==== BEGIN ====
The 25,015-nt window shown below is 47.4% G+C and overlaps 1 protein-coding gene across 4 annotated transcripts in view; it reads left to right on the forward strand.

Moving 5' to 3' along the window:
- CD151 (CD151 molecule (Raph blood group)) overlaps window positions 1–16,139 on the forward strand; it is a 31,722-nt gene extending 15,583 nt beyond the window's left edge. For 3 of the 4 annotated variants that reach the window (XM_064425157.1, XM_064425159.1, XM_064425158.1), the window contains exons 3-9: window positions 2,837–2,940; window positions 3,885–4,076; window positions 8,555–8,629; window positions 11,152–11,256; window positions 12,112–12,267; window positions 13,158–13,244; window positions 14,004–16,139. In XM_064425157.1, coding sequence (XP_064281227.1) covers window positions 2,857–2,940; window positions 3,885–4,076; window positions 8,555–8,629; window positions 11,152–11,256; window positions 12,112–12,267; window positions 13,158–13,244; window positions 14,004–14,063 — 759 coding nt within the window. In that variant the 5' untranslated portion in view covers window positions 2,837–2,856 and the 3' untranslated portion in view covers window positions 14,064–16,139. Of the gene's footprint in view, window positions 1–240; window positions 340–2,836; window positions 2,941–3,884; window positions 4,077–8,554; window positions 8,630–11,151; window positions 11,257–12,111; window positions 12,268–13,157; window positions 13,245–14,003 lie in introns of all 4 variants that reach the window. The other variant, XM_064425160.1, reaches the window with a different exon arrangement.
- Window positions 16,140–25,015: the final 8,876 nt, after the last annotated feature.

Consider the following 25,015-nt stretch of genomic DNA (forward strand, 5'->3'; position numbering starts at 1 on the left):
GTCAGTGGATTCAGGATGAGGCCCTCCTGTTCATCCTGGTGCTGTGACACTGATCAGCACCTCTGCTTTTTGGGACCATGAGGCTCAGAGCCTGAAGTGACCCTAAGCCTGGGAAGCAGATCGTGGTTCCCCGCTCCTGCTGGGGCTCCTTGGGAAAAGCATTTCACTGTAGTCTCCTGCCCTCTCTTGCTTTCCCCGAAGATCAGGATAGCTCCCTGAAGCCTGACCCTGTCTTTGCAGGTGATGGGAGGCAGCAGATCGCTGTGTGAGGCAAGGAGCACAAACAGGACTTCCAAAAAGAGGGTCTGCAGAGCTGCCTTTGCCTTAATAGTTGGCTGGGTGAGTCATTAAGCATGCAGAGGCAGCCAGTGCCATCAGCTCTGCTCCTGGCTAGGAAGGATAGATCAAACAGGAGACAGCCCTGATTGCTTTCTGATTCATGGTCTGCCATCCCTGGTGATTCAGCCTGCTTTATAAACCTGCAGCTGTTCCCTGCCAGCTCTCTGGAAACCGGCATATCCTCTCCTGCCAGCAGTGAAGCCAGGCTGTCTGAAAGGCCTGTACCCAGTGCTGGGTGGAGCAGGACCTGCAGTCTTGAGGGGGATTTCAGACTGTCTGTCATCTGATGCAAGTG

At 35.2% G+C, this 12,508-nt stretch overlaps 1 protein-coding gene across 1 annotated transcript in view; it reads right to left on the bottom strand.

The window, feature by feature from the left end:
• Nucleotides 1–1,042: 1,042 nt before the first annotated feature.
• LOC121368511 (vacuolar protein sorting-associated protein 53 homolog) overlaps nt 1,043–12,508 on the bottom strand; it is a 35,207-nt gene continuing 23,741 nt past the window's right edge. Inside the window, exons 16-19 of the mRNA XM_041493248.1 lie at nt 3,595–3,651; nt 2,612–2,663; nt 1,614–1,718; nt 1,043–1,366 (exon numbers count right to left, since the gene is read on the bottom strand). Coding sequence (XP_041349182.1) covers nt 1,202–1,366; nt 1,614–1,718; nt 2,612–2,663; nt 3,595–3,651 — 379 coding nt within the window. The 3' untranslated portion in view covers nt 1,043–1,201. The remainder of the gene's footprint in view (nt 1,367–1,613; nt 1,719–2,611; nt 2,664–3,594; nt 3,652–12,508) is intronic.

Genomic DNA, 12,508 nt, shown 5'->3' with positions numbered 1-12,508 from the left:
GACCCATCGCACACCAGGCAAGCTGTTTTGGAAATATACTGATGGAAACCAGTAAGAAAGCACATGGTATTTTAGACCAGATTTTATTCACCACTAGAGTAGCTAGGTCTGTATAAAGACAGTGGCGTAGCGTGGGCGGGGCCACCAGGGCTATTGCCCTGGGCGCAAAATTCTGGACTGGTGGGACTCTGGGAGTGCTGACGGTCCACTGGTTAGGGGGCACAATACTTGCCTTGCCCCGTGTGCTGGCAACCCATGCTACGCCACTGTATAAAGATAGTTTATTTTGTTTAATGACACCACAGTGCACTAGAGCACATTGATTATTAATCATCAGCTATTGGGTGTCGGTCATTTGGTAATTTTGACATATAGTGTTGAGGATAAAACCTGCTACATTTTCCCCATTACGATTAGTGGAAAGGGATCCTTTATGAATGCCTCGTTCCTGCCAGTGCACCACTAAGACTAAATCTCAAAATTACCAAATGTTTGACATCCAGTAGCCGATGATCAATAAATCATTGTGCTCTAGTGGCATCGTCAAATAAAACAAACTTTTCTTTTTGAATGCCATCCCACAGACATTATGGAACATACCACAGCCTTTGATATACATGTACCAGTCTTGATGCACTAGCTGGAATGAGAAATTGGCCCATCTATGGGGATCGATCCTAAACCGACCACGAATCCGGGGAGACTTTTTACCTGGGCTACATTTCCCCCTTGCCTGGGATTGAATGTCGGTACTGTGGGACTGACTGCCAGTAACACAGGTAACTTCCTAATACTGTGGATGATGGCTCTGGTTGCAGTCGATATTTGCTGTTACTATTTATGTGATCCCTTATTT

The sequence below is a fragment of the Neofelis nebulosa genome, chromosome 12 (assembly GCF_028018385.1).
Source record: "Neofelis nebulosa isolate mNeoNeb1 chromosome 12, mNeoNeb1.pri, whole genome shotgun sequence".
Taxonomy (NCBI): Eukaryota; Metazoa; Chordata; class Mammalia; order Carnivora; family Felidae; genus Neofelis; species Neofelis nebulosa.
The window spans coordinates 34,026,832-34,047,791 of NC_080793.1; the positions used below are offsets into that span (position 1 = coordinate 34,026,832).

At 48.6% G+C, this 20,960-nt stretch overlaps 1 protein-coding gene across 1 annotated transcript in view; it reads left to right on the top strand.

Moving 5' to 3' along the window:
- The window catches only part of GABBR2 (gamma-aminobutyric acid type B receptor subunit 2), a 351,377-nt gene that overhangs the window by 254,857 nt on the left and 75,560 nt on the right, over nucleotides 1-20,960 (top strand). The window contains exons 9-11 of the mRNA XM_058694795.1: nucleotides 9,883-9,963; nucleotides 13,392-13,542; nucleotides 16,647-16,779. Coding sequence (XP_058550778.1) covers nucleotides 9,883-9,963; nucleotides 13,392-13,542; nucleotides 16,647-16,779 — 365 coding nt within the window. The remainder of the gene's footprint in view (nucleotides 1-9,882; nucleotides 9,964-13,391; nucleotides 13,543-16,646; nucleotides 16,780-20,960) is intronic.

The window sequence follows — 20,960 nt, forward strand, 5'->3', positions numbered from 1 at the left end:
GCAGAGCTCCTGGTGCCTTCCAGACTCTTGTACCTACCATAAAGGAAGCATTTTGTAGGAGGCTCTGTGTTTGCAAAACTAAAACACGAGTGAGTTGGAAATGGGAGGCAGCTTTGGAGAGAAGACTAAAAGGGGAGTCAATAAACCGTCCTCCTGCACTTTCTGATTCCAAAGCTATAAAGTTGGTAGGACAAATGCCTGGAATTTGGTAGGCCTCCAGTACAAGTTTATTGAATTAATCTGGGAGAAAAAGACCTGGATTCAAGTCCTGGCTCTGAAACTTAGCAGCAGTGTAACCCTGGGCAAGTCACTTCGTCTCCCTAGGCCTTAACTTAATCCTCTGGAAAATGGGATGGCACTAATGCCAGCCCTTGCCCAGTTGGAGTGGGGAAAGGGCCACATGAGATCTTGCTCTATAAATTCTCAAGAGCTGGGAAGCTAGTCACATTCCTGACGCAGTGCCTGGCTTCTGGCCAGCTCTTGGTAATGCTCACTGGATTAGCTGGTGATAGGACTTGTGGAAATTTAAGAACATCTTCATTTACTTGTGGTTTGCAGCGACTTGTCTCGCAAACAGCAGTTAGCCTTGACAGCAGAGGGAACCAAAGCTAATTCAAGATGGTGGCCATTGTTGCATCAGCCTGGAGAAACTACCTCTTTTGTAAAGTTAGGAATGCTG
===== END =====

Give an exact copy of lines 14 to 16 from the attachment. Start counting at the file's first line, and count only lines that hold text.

Source record: "Neofelis nebulosa isolate mNeoNeb1 chromosome 12, mNeoNeb1.pri, whole genome shotgun sequence".
Taxonomy (NCBI): Eukaryota; Metazoa; Chordata; class Mammalia; order Carnivora; family Felidae; genus Neofelis; species Neofelis nebulosa.
The window spans coordinates 34,026,832-34,047,791 of NC_080793.1; the positions used below are offsets into that span (position 1 = coordinate 34,026,832).